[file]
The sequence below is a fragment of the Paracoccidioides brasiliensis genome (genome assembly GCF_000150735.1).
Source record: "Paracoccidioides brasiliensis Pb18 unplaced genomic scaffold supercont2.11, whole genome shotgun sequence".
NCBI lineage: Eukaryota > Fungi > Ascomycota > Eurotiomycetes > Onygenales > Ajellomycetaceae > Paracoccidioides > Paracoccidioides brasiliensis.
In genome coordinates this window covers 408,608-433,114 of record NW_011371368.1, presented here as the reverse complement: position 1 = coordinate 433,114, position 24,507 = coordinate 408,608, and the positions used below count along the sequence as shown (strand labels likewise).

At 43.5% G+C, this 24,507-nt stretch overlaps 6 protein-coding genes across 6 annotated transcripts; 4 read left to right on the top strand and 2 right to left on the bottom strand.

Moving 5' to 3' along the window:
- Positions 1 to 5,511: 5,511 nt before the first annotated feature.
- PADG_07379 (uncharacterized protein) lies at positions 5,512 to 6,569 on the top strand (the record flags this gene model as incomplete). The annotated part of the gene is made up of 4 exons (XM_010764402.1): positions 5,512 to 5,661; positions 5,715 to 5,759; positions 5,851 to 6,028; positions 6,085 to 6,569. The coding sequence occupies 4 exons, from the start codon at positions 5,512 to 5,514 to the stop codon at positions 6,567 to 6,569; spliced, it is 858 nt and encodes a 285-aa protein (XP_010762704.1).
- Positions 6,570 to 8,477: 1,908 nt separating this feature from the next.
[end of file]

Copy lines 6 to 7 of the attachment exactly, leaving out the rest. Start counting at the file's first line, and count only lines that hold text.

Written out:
Moving 5' to 3' along the window:
- Positions 1 to 5,511: 5,511 nt before the first annotated feature.